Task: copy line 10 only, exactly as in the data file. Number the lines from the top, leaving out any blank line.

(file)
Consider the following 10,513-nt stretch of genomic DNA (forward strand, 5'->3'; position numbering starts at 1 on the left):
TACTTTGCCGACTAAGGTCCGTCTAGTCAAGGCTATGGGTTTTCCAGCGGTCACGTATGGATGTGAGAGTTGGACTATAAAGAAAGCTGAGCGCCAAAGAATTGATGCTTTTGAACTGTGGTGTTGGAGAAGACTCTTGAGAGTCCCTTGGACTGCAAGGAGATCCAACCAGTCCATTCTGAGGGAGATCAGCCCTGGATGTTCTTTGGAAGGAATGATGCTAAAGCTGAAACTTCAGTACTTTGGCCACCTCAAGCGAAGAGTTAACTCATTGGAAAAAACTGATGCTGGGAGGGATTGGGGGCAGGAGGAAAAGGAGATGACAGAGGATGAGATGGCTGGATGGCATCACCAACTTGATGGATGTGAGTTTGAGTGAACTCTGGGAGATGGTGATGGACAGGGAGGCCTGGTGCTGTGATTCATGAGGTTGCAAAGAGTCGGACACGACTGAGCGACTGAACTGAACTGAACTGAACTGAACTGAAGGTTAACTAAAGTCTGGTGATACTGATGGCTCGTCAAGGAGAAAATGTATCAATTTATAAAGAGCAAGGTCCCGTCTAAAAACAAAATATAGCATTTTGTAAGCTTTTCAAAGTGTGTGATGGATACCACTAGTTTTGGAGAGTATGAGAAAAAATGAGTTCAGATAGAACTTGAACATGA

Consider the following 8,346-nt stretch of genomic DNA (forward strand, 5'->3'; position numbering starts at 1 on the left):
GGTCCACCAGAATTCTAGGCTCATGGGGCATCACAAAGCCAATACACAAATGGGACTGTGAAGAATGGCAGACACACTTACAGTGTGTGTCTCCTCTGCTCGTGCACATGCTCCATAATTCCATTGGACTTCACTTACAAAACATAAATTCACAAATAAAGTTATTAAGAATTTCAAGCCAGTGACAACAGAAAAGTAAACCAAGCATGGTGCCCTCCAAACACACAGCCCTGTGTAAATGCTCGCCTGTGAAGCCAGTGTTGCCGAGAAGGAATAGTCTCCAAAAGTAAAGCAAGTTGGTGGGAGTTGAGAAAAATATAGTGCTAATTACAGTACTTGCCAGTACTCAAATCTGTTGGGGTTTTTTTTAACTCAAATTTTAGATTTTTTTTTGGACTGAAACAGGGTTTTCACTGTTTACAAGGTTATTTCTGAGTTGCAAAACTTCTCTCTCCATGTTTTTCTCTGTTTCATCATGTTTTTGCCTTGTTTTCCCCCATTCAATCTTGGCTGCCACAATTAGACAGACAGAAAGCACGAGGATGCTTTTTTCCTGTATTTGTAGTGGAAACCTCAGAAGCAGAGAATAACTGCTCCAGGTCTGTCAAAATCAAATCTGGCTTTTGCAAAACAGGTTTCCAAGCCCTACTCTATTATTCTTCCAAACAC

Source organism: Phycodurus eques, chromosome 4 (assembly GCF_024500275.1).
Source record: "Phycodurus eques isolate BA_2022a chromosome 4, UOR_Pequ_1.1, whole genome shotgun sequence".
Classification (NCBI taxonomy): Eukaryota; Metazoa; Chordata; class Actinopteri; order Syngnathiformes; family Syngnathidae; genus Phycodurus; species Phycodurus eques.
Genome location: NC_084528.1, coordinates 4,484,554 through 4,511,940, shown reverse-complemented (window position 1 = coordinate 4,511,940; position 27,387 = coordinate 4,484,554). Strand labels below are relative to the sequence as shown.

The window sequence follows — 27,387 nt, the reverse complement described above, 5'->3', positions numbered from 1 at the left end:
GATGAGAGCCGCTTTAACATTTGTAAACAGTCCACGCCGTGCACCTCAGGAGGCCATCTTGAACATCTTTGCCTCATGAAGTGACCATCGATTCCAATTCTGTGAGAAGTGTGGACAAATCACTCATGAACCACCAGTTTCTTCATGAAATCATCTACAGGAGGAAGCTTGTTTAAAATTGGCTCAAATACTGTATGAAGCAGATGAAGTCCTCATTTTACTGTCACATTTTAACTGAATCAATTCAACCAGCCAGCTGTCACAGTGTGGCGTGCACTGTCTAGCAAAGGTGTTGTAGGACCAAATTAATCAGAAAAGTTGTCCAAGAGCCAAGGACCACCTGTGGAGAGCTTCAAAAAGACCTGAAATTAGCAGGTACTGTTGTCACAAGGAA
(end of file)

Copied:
GATGAGAGCCGCTTTAACATTTGTAAACAGTCCACGCCGTGCACCTCAGGAGGCCATCTTGAACATCTTTGCCTCATGAAGTGACCATCGATTCCAATTCTGTGAGAAGTGTGGACAAATCACTCATGAACCACCAGTTTCTTCATGAAATCATCTACAGGAGGAAGCTTGTTTAAAATTGGCTCAAATACTGTATGAAGCAGATGAAGTCCTCATTTTACTGTCACATTTTAACTGAATCAATTCAACCAGCCAGCTGTCACAGTGTGGCGTGCACTGTCTAGCAAAGGTGTTGTAGGACCAAATTAATCAGAAAAGTTGTCCAAGAGCCAAGGACCACCTGTGGAGAGCTTCAAAAAGACCTGAAATTAGCAGGTACTGTTGTCACAAGGAA